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By Thomas Escritt
THE HAGUE (Reuters) - Bosco Ntaganda, a Congolese warlord known as "the Terminator" who evaded arrest on war crimes charges for seven years, denied guilt when he appeared for the first time at the International Criminal Court on Tuesday.
Ntaganda unexpectedly gave himself up to diplomats at the U.S. Embassy in Rwanda last week, walking in off the street and demanding to be handed over the ICC. Within days he was put on a plane to The Hague.
He is accused of murder, rape and other crimes over a 15-year-period of fighting in Rwandan-backed rebellions in eastern Democratic Republic of Congo.
His appearance almost seven years after the court first issued a warrant for his arrest is a much-needed success for the ICC following the collapse of several cases.
Dressed in an ill-fitting dark blue suit, blue shirt, and stripy tie - attire most likely provided by the court - a stooped and bowed Ntaganda appeared ill at ease in the courtroom on Tuesday, leaning forward and looking down as the hearing began.
He confirmed his name, gave his age as 39, and told the court he was not guilty of the charges, but a judge interrupted and said this was not the occasion for discussing his guilt.
Asked whether he was aware of the charges against him, Ntaganda said: "I was informed of these crimes, but I plead not guilty."
Ekaterina Trendafilova, who was presiding alone over the hearing, stopped him.
"I wouldn't like to interrupt you, because you should feel at ease," she said. "But the purpose of this initial hearing is ... to know whether you have been informed about the crimes ... your rights, and we are not discussing now anything related to your guilt or innocence."
"I was born in Rwanda but I grew up in Congo. I am a Congolese citizen," Ntaganda told the court, speaking in Kinyarwanda through interpreters. "I was a soldier in the Congo."
Ntaganda is accused of recruiting child soldiers, murder, ethnic persecution, sexual slavery and rape during a 2002-2003 conflict in northeastern Congo's mineral-rich Ituri district.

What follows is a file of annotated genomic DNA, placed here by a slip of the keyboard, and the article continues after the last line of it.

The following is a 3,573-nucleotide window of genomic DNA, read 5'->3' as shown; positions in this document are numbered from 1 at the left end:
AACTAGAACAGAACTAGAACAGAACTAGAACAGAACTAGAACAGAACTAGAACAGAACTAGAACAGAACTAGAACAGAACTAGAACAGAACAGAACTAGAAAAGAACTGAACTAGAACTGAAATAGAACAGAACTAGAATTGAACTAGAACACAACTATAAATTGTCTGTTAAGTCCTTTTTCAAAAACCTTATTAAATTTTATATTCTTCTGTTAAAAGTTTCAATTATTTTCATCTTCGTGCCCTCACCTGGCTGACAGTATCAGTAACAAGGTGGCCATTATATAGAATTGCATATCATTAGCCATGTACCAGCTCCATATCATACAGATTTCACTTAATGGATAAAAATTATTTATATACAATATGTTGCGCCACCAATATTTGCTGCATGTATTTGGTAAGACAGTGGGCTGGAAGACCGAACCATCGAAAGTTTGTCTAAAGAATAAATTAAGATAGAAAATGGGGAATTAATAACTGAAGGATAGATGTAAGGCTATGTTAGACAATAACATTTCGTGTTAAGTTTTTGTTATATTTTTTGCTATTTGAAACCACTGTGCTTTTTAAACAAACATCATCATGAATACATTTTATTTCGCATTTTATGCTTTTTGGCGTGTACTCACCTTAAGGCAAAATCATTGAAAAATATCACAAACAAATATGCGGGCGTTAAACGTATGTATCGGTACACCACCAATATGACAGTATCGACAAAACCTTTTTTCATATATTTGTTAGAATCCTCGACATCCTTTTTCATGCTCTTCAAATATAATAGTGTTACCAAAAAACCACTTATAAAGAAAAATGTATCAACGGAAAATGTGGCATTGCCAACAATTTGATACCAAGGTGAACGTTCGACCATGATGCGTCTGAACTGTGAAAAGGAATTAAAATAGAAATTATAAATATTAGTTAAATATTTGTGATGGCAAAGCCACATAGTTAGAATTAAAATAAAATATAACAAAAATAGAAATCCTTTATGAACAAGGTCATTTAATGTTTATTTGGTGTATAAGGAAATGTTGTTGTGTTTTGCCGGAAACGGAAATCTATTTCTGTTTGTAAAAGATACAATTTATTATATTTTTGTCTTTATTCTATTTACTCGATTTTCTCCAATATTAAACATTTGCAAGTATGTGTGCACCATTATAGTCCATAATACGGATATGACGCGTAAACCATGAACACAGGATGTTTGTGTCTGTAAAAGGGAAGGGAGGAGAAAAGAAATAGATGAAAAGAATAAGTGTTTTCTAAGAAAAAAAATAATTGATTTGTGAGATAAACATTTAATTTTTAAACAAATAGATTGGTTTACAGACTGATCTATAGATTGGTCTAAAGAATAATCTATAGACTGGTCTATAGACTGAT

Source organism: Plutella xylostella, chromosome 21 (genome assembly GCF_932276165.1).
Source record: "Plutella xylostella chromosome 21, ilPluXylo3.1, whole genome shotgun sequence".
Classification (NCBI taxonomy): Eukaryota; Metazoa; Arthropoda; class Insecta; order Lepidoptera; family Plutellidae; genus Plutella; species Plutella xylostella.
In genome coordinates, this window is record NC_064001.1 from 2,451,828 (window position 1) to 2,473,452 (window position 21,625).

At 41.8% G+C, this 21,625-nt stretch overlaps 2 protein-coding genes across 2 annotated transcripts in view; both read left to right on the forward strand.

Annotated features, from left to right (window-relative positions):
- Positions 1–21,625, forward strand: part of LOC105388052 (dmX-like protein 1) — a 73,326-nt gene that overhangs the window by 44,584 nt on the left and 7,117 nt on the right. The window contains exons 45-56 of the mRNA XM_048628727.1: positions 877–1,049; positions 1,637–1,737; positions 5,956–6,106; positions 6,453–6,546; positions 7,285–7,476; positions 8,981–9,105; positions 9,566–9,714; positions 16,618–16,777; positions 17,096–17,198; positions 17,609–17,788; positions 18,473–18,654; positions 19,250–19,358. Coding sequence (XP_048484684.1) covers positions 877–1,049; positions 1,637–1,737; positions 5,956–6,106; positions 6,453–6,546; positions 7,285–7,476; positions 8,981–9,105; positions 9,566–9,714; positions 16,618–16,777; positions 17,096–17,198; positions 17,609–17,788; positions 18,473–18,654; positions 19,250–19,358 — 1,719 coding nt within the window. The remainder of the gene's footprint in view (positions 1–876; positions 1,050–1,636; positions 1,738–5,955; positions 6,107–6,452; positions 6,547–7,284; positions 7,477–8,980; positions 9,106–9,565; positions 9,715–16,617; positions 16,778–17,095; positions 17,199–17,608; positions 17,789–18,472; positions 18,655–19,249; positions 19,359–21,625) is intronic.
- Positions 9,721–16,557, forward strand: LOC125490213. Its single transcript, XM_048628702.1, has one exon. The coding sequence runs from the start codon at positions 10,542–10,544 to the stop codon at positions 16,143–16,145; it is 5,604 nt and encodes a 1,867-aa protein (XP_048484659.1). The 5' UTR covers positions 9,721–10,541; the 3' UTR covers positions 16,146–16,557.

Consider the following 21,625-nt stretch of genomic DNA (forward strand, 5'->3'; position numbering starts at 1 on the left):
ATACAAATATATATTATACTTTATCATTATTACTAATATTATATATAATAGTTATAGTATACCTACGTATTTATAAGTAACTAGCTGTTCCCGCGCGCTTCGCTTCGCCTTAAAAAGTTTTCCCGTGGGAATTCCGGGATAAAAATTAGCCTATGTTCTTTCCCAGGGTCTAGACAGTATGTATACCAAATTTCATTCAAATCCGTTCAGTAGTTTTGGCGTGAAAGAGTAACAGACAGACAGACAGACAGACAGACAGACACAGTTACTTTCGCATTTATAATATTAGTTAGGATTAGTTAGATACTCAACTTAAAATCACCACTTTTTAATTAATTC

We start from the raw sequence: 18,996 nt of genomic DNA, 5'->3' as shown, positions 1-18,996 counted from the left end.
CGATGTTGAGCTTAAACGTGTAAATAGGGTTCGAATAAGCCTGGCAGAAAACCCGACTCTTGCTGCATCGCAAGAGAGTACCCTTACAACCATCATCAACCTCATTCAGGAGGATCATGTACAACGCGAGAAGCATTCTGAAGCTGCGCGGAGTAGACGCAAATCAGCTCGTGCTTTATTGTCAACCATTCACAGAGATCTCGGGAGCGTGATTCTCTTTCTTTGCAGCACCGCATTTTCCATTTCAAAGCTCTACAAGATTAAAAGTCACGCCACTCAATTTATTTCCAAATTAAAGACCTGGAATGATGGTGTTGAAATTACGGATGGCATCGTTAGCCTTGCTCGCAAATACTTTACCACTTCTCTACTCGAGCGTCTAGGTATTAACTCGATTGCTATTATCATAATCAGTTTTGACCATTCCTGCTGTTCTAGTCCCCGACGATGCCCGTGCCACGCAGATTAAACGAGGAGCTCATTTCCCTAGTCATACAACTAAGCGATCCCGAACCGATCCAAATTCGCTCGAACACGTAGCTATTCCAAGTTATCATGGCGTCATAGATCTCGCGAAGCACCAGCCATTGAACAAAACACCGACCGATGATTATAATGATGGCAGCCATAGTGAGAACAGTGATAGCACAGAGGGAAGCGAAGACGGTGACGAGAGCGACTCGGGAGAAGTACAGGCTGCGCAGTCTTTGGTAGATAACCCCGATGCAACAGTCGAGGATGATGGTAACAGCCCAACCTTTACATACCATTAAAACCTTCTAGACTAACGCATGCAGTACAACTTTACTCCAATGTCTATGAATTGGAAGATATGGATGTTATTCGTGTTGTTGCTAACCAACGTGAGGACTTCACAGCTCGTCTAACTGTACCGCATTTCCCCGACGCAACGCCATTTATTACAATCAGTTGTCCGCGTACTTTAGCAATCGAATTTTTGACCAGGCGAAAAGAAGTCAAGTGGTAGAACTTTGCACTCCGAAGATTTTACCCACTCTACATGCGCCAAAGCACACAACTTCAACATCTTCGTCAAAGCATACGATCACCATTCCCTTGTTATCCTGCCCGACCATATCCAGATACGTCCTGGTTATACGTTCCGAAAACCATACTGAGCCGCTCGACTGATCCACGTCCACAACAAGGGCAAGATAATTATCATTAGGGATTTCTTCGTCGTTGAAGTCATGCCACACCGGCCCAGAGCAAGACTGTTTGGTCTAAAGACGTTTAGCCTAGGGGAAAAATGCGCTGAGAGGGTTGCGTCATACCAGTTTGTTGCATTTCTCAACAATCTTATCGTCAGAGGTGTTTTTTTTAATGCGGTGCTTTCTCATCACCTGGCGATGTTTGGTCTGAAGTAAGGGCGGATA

Most recently, he was a commander in the M23 rebel movement, but his whereabouts had been unknown after he had fled to Rwanda with hundreds of his followers, and his decision to turn himself in to the U.S. Embassy in the capital Kigali caught diplomats there by surprise.
Analysts said he may have felt that his life would be safer in an ICC detention cell than in an increasingly hostile Rwanda.
A date of September 23 was set for the next hearing at which judges will decide whether the evidence against Ntaganda is strong enough to warrant a trial - by no means a foregone conclusion.
Recently, prosecutors withdrew their case against Kenyan civil servant Francis Muthaura after a witness retracted his testimony, prompting lawyers for his co-accused Uhuru Kenyatta, Kenya's president-elect, to charges also be dropped against him.
With many of the court's suspects, including Ugandan warlord Joseph Kony and Sudanese President Omar al-Bashir, at large and beyond its reach, Ntaganda's arrival is especially welcome to prosecutors and activists.
"Ntaganda's appearance at the ICC after years as a fugitive offers victims of horrific crimes a real hope of seeing justice," said Geraldine Mattioli-Zeltner of Human Rights Watch.
"Ntaganda's detention in The Hague shows that no one is above the law."
(Editing by Sara Webb and Robin Pomeroy)